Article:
More on Asymmetrical Arbitration Clauses from the Russian Courts

uncitralIn 2012 the Supreme Commercial Courts famously voided a dispute resolution clause, which entitled only one of the parties to choose between arbitration and litigation. Now the Russian courts have to decide whether to enforce a clause, which provides that the buyer should submit all its claims to arbitration, while the supplier should litigate any claims it has against the buyer. The first instance court decided to enforce the clause.

Ironically, the same case raises another issue the Supreme Commercial Court addressed recently. The parties agreed that the claims against the seller should be submitted to arbitration in Germany under the UNCITRAL Rules. In July the Supreme Commercial Court held that a reference to arbitration rules suffices to make the clause enforceable. This has not prevented the claimant from challenging the clause’s enforceability.

Facts of the Case

In 2005 VMF PartnerSHIP GmbH (the “Supplier”) entered into a supply agreement with JSC Amursky Shipbuilding Plant (the “Buyer”). Pursuant to the agreement any disputes arising under it had to be submitted the Khabarovsk Region Commercial Court. However, the agreement went on to provide that any claims against the buyer were to be submitted to UNCITRAL arbitration seated in the supplier’s country or residence.
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In 2013 the Buyer commenced proceedings before the Khabarovsk Region Commercial Court against the Supplier seeking recovery of c. 116 million roubles (roughly 4 million euro).
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The Supplier moved to have the proceedings discontinued due to the arbitration clause. On 28 October 2013 the court upheld this motion.

Asymmetrical Clause

The Buyer argued that the court should refrain from enforcing the arbitration clause relying on the Supreme Commercial Court’s decision in RTK v. Sony Ericsson. It claimed that like in Sony Ericsson the clause deprived only one of the parties (the buyer) from submitting its claims to the state courts.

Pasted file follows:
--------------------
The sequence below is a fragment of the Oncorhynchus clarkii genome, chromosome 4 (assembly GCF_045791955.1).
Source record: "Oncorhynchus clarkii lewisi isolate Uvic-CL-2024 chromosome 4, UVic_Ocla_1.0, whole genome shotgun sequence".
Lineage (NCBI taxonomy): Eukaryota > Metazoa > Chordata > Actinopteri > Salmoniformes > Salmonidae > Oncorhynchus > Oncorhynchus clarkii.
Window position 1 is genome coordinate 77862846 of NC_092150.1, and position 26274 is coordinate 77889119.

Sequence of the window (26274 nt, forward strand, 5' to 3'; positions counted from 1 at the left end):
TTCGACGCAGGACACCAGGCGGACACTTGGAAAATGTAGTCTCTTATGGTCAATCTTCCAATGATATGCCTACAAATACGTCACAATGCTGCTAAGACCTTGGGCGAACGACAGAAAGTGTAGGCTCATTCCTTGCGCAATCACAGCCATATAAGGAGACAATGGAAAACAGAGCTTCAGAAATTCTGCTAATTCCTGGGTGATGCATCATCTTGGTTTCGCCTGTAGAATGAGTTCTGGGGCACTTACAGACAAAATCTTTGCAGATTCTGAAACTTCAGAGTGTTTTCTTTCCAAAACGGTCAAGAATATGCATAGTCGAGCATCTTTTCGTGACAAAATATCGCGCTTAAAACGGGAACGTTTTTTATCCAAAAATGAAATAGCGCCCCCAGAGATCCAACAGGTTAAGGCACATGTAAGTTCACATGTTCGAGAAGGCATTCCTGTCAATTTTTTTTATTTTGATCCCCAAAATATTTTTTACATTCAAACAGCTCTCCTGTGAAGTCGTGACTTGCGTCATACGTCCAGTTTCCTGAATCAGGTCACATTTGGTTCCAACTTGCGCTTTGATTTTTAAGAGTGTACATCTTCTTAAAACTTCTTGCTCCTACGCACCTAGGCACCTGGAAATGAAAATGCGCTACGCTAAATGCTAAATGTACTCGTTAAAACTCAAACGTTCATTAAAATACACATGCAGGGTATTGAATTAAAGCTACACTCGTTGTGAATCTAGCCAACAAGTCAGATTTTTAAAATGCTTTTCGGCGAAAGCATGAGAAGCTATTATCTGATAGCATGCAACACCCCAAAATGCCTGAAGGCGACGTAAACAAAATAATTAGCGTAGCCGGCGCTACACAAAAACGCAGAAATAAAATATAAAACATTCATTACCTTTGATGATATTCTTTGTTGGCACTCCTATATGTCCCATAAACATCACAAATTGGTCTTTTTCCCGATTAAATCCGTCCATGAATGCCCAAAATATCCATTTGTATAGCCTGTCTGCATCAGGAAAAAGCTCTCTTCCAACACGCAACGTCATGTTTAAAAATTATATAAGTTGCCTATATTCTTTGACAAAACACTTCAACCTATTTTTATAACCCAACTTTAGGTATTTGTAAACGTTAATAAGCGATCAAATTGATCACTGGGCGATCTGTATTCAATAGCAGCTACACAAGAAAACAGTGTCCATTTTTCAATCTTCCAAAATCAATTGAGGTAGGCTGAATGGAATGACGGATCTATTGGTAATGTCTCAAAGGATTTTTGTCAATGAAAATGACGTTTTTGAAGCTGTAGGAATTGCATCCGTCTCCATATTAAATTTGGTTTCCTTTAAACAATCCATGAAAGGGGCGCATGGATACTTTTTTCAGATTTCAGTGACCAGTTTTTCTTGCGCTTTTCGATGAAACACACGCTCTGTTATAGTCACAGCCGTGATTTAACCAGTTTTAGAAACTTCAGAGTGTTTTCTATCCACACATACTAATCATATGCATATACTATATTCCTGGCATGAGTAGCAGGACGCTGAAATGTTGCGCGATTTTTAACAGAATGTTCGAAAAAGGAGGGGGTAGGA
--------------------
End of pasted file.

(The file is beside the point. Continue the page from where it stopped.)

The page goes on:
The Khabarovsk Commercial Court disagreed. It held that the court should interfere with the clause only where it provided the parties with unequal opportunities. In the case the parties simply agreed on two separate forums for two separate kinds of disputes.

The decision of the court appears to be in line with the previous court practice as well as the recent review of practice adopted by the Supreme Commercial Court. In the latter document the highest commercial court confirmed that the parties may agree to submit the dispute to an arbitral tribunal seated in the country of residence of one of the parties. The same approach may be applied to the clause in question in the case.

UNCITRAL Rules Arbitration Clause’s Enforceability

The Buyer argued that the arbitration clause in the contract was unenforceable. According to the Buyer, the failure of the parties to designate a permanent arbitral institution made it impossible to conduct an arbitration.
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Again the court disagreed.  It observed that there were a number of arbitral institutions in Germany (the country of the Supplier’s residence, the designated seat of arbitration). In addition, it noted that the UNCITRAL Rules contain a mechanism to address parties’ failure to designate an arbitral institution.

While the court did not refer to this argument, there is a more fundamental problem with the Buyer’s objection. The UNCITRAL Rules were specifically designed for ad hoc arbitration and therefore no permanent arbitral institution is required to administer the arbitration.

The court’s decision to hold the parties to their agreement to arbitrate the dispute should be welcomed.

About the Author:

Sergey Usoskin is an advocate (member of the Russian bar) and a senior associate at Ivanyan&Partners. He has experience advising clients on and representing them in commercial and investment arbitration matters as well as before the Russian court (including the Supreme Commercial Court). He is a graduate of St Petersburg State University, Faculty of Law and University College London Faculty of Laws.

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